Between 18, eight banking panics occurred in the money center of Manhattan.
The panics in 1884, 1890, 1899, 1901, and 1908 were confined to New York and nearby cities and states.
The falling gold reserves raised concerns at home and abroad that the United States might be forced to suspend the convertibility of notes, which may have prompted depositors to withdraw bank notes and convert their wealth into gold.
The second source of this instability was that economic activity slowed prior to the panic.
As the Gilded Age progressed, investment in railroads continued, but new projects outpaced demand for new capacity, and returns on railroad investments declined.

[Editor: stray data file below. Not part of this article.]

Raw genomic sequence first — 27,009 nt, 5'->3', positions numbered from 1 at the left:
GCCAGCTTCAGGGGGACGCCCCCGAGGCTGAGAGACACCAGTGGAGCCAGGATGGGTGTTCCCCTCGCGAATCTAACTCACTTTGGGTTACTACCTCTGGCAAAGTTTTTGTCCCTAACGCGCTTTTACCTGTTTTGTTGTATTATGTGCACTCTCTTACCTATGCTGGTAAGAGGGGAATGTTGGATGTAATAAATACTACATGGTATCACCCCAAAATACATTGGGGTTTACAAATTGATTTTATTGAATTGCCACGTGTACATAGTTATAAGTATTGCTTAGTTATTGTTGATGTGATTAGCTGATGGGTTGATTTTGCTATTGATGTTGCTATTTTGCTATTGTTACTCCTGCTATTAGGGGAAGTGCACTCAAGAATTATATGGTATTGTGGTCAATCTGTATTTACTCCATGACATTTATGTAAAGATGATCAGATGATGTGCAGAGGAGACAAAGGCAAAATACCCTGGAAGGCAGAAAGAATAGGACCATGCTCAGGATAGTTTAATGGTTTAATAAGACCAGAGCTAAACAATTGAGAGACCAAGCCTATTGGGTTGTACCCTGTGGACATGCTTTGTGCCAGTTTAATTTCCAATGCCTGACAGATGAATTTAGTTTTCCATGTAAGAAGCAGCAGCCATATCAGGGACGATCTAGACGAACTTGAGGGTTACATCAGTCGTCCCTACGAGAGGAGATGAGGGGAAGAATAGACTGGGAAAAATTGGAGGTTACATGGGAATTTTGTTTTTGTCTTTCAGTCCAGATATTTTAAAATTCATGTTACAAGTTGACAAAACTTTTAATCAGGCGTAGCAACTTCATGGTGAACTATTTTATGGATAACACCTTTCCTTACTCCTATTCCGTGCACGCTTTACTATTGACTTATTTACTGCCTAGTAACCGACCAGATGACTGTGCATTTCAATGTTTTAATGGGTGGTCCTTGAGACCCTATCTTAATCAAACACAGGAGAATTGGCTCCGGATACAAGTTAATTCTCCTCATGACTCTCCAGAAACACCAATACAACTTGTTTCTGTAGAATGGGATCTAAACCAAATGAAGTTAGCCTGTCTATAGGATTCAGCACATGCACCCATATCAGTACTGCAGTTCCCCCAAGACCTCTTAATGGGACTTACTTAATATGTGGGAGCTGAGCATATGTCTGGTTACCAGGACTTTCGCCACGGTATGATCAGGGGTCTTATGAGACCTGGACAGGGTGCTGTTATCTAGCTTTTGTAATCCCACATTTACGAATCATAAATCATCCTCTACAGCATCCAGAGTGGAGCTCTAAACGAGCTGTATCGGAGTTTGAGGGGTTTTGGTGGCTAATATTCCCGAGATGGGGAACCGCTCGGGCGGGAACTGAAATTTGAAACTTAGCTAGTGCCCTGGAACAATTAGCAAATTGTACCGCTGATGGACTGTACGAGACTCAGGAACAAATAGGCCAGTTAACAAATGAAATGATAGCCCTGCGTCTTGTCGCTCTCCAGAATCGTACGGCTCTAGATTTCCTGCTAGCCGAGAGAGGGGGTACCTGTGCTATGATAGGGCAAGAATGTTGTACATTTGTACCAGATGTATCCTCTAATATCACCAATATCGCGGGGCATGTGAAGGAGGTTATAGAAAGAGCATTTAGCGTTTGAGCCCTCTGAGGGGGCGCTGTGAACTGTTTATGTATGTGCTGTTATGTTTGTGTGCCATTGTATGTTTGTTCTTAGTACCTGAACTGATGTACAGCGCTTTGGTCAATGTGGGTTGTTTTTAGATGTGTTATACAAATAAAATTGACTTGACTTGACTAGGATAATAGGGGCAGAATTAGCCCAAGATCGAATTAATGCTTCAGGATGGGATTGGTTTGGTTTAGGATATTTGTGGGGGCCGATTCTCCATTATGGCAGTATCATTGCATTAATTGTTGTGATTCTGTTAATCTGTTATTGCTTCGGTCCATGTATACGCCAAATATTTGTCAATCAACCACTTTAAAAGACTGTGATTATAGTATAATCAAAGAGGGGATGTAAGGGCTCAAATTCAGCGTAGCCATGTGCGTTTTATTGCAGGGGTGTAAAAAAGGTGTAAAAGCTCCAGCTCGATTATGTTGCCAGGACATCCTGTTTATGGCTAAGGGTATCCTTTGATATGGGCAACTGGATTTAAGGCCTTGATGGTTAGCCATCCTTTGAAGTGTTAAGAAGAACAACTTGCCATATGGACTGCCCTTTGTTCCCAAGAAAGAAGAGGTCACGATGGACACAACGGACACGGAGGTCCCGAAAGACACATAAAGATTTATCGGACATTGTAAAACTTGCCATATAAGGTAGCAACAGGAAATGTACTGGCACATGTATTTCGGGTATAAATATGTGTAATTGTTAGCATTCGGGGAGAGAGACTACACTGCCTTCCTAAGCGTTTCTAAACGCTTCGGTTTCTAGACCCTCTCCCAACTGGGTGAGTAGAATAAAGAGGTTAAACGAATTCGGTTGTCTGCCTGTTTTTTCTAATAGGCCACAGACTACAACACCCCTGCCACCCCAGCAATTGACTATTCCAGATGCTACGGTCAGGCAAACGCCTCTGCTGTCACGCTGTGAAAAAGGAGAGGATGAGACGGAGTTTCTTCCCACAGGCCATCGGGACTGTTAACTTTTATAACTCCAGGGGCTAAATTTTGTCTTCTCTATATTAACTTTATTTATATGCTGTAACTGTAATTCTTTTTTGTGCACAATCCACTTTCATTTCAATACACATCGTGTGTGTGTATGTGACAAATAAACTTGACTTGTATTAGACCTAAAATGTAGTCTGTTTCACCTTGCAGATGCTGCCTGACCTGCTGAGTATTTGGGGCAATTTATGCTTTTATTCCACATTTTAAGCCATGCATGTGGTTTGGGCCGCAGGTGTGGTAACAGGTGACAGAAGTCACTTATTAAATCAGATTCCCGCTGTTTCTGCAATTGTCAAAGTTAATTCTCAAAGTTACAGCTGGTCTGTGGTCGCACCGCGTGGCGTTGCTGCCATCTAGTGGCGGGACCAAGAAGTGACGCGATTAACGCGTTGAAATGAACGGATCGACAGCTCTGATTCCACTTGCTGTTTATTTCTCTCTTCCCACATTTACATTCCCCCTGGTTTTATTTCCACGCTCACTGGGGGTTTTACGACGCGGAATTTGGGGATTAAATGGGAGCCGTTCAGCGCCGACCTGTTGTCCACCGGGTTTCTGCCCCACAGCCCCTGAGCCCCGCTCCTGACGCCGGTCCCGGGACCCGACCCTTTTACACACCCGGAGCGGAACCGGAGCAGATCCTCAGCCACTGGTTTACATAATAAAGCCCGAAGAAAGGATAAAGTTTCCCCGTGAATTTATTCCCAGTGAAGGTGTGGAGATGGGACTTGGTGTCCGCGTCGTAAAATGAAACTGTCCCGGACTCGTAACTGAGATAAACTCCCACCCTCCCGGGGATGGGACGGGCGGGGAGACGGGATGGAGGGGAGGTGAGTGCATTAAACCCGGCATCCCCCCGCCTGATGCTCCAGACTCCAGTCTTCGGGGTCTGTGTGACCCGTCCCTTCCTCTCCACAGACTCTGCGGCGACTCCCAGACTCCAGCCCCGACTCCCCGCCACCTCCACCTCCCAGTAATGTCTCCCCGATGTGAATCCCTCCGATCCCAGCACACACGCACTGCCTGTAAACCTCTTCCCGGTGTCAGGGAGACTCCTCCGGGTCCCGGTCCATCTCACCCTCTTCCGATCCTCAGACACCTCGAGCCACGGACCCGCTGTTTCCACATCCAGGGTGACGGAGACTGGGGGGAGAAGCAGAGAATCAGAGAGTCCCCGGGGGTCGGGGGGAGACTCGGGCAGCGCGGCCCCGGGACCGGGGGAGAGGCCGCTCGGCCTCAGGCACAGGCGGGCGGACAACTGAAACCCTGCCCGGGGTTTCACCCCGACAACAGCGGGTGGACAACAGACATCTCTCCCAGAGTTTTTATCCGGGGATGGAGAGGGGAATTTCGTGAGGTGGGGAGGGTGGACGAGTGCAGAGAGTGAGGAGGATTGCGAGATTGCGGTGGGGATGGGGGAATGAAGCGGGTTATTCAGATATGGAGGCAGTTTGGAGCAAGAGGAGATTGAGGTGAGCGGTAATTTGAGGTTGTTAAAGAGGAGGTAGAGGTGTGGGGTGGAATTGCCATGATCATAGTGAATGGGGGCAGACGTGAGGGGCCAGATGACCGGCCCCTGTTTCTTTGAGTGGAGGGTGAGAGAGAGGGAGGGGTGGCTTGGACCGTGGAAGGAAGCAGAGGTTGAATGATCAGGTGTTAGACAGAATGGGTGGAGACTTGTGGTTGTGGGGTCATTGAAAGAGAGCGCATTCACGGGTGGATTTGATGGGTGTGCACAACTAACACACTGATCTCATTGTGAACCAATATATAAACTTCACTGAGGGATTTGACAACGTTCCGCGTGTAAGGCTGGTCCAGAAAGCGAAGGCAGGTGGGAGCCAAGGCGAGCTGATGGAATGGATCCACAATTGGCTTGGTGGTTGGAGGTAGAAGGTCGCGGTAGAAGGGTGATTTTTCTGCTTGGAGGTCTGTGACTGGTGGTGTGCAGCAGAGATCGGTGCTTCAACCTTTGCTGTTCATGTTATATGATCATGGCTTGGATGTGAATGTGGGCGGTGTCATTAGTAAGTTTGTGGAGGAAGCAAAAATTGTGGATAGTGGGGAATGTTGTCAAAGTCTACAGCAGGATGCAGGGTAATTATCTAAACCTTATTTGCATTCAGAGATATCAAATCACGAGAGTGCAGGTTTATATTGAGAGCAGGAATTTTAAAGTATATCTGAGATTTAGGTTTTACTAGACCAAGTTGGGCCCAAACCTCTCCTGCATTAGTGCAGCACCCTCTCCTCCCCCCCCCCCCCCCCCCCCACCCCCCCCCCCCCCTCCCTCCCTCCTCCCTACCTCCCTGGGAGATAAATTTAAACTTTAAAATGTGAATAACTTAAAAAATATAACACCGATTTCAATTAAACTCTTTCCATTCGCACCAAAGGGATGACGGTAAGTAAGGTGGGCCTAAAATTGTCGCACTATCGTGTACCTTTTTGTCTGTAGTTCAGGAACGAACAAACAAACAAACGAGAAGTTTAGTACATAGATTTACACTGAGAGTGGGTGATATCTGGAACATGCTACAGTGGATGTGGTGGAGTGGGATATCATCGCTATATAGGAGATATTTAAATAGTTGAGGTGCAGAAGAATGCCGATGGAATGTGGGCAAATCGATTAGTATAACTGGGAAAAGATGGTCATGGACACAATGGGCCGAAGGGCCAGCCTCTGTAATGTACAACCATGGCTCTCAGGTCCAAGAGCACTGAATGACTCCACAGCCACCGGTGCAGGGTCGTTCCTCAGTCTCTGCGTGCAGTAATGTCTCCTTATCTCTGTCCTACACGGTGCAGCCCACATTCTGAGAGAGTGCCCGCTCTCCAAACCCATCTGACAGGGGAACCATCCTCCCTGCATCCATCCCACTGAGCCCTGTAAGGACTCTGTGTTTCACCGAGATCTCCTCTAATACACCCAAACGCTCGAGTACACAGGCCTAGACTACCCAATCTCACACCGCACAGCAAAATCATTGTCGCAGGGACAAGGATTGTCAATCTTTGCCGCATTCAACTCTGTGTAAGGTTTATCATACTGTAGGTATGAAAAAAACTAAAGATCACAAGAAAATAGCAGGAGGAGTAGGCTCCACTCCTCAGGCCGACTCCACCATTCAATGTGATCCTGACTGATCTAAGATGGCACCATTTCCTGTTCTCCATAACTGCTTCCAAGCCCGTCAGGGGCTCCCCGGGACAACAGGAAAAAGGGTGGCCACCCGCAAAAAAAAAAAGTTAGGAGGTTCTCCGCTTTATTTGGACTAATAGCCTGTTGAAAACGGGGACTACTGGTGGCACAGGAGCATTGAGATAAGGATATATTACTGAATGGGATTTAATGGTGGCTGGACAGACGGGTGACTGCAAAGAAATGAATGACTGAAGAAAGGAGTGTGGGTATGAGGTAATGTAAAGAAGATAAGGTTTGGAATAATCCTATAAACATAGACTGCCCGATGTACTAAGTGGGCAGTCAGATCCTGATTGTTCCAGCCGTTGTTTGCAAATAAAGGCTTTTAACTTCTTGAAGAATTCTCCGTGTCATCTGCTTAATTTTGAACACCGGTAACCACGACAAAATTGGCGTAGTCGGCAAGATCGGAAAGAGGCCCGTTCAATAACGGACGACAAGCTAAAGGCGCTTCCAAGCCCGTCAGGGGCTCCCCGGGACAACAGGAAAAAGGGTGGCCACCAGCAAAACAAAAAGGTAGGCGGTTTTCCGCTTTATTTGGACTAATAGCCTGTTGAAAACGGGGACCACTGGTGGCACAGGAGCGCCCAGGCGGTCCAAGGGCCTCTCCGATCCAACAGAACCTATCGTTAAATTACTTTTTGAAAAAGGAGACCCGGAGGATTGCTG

In May and September 1873, stock market crashes in Vienna, Austria, prompted European investors to divest their holdings of American securities, particularly railroad bonds.This essay details the crises in 1873, 1884, 1890, and 1893; this set includes all of the crises that disrupted or threatened to disrupt the national banking and payments system.A companion essay discusses the Panic of 1907, the shock that finally spurred financial and political leaders to consider reforming the monetary system and eventually establish the Federal Reserve.The recession raised rates of defaults on loans, which weakened banks’ balance sheets.Fearing for the safety of their deposits, men and women began to withdraw funds from banks.It began with a small number of financial firms in New York City.In May 1884, two firms – the Marine National Bank and the brokerage firm Grant and Ward – failed when their owners’ speculative investments lost value.The panics in 1873, 1893, and 1907 spread throughout the nation.Regional panics also struck the midwestern states of Illinois, Minnesota, and Wisconsin in 1896; the mid-Atlantic states of Pennsylvania and Maryland in 1903; and Chicago in 1905.The firm’s failure threatened its bank, the Bank of North America.Depositors feared the bank would fail and began withdrawing substantial sums. Morgan then convinced a consortium of nine New York City banks to extend aid to the Bank of North America.